In the last year, the JRuby project has made enormous progress in shrinking the gap when it comes to deployment. JRuby, now sponsored by Sun, is an implementation of Ruby under the JVM. A Rails application developed to run in JRuby will use JDBC as the database driver. Using a plug-in called gold_spike, a Rails application can be bundled into a .war file and be deployed onto a standard Tomcat server. Microsoft is beginning to take an interest in this as well and has started the IronRuby project (leveraging much of the work from the IronPython project) to develop a version of the Ruby interpreter that runs on the .NET common language runtime (CLR).

JRuby also facilitates Java-Ruby integration. Importing a library written in Java into Ruby and using it there is trivial with this new interpreter. This has dropped many of the pre-existing barriers to Ruby and Rails adoption in the enterprise. When you have all of the code that has already been written in Java available to your Ruby code, you gain much of the programmer-friendly features of Ruby with little downside.

Where Is Rails Going?
The core Rails team is pushing the framework towards a "resource-driven" design philosophy where a Web site is made up of many resources for which there are a few basic actions. This is illustrated by the focus on CRUD from ActiveRecord to view helpers. What Rails then adds to this structure is ultra-simple Representational Safe Transfer (REST) services. The end result of all of this is an implicit API for your application that's exported almost as a side effect of this development approach. So far this has proven a powerful abstraction in building very complex Web applications that will be integrated with larger systems.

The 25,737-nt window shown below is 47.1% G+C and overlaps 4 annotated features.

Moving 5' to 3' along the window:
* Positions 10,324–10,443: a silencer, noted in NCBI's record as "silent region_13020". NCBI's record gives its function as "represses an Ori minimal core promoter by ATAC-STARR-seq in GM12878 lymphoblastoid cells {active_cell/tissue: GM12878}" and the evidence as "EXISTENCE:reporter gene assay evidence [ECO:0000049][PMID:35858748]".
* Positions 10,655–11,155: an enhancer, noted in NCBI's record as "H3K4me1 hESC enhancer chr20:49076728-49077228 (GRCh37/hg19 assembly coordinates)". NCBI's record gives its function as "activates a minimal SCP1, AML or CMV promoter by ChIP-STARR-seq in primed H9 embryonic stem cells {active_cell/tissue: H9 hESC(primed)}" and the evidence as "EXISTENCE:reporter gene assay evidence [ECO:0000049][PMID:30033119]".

Outside of the Rails core team there's a lot of work to drive Rails into very scalable deployments and even into the enterprise. JRuby and IronRuby are a few examples of this. Some of this development has come out of the necessity of a few successful applications that have had no choice but to blaze trails in this realm.

The Rails community is continuously working to find inefficiencies in the common tasks that we do as developers. Rails will continue to sand down the rough patches that appear in the development process.

References
•  David Heinemeier Hansson. "Rails 0.5.0: The End of Vaporware!".
www.loudthinking.com/arc/000254.html.
•  TPCI - TIOBE Programming Community Index.
www.tiobe.com/tpci.htm
•  http://community.nascar.com
•  www.twitter.com
•  www.funnyordie.com

More Stories By Ryan Garver

Ryan Garver is CTO of ELC Technologies, a software-consulting firm based in Santa Barbara, California, that has the biggest team of Ruby on Rails developers bringing new applications to global 2000 companies and startups. He holds an MS in computer cience from the University of California, Santa Barbara.